I use the term "plausible deniability" not just in the context of explaining away rate cuts at a time when the economy is still expanding at a 3% clip (or at least it was as of last quarter) and the labor market is still in fine fettle, but also in the context of Powell being able to say that the Fed isn't bowing to political pressure. That's a key concern in light of the dozens upon dozens of times the president, the vice president, their advisors (e.g., Larry Kudlow) and associates (e.g., Stephen Moore) have implored the Fed to cut rates. Note that I linked to objective articles from major national news outlets documenting rate cut calls from all of the parties mentioned. The point: Even if you want to argue that Powell doesn't feel any pressure from the administration, critics of the White House have read those same linked articles (or articles like them), and Democrats would doubtlessly cite those reports were the Fed to embark on a series of rate cuts without a plausible economic justification.
Analyst after analyst has alluded to that in suggesting that the Fed might wait too long to ease out of concern for bad optics. Here's what Gluskin Sheff's David Rosenberg said this week, for instance:
"The bitterest of ironies is that if [the White House] hadn't publicly badgered the Fed, Powell would be in a position to limit all the damage by cutting rates. But the president basically boxed Jay in. Now for sure the Fed will show up too late."
Or maybe not. Because now, the trade situation is so potentially dour, that Powell has the justification he needs. If the question is "Does the Fed have a solid case to make for a cut?", the answer, I would argue, is "Yes". I would have said "No" less than two months ago, and so would many other commentators. But things have changed since May 5.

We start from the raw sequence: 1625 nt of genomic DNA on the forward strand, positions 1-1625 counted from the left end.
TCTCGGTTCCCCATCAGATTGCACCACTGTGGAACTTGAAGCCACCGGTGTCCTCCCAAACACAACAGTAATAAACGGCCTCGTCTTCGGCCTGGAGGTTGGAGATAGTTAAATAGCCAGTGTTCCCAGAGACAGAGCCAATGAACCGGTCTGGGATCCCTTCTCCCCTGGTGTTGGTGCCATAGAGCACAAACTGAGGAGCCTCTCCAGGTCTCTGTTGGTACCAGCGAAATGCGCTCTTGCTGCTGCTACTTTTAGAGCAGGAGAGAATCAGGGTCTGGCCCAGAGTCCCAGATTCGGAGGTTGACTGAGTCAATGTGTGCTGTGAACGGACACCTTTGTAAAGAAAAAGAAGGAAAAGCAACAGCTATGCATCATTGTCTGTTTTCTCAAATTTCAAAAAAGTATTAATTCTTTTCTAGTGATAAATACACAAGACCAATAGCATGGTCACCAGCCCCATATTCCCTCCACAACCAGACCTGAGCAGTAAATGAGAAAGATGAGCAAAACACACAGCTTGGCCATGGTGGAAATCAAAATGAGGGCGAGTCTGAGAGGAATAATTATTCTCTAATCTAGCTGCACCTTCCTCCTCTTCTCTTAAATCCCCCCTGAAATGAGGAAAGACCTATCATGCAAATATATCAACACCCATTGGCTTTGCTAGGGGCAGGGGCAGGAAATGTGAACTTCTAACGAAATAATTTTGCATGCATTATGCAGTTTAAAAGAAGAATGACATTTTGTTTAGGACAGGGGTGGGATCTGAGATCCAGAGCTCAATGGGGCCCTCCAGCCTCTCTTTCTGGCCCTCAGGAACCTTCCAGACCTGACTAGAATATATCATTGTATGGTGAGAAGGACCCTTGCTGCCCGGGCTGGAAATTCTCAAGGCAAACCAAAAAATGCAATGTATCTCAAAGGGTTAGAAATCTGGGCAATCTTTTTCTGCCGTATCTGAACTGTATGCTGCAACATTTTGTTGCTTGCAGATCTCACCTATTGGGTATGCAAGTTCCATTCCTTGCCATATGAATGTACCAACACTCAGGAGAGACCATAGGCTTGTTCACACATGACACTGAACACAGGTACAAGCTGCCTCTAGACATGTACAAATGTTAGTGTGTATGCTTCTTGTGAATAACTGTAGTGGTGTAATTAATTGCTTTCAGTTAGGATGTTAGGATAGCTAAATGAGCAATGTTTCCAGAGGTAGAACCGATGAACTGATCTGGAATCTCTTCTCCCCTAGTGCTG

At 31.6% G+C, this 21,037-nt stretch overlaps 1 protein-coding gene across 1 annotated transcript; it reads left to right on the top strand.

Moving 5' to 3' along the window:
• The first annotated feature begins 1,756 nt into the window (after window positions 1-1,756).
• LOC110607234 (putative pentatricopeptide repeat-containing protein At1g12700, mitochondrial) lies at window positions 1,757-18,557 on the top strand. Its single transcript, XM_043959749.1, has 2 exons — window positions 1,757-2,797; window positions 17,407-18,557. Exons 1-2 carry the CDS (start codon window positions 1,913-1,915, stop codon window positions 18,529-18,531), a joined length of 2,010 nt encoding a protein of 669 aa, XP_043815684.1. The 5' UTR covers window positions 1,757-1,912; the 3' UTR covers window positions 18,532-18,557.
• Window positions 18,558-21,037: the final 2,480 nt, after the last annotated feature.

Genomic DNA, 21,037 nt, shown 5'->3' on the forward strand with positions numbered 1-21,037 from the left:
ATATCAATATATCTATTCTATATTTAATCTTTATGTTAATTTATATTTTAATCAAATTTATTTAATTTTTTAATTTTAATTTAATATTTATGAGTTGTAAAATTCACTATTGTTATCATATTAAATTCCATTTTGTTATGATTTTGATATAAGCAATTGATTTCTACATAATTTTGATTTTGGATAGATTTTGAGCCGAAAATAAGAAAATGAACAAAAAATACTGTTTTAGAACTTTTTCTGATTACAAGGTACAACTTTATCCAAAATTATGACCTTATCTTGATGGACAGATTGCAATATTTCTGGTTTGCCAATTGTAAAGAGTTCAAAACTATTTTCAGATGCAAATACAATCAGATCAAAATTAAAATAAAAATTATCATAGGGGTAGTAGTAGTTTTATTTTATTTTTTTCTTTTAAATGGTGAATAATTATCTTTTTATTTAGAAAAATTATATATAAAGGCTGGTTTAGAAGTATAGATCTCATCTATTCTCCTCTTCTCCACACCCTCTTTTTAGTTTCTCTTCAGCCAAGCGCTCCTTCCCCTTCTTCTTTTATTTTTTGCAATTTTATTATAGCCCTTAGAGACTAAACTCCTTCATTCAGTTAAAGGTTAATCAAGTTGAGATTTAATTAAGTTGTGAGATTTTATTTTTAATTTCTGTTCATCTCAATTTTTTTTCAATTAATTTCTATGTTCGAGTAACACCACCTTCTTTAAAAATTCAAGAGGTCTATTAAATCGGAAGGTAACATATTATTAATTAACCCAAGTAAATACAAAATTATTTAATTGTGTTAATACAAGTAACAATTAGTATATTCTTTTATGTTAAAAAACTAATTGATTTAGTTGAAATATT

Finally, when it comes to whether Powell will brave disappointing the market, I would refer you to an excerpt from the transcript of the July 1995 meeting. The quote is from someone called "Janet Yellen" - perhaps you've heard of her:
"As I already emphasized, I am concerned about downside risks and the possibility of destabilizing feedbacks that could weaken the economy more than the Greenbook envisions... All our forecasts, with or without a cut in the funds rate of the size we are envisioning here, show a decline in inflationary pressures as we go forward. To me, one of the major rationales for such a cut, as Governor Blinder and others have emphasized, is that we need to cement in place the existing financial conditions that are already working to provide the critical cushion against the downside risks.
I certainly am not arguing that we should be setting monetary policy by following the fed funds futures, but I think we should recognize situations when the market has gotten things right and act accordingly."
You've got to love that last bit: "Act accordingly."
To the extent you believe the Tuesday-Wednesday rally is largely attributable to Fed cut hopes, you could say investors have "acted accordingly", as well.
Disclosure: I/we have no positions in any stocks mentioned, and no plans to initiate any positions within the next 72 hours. I wrote this article myself, and it expresses my own opinions. I am not receiving compensation for it (other than from Seeking Alpha). I have no business relationship with any company whose stock is mentioned in this article.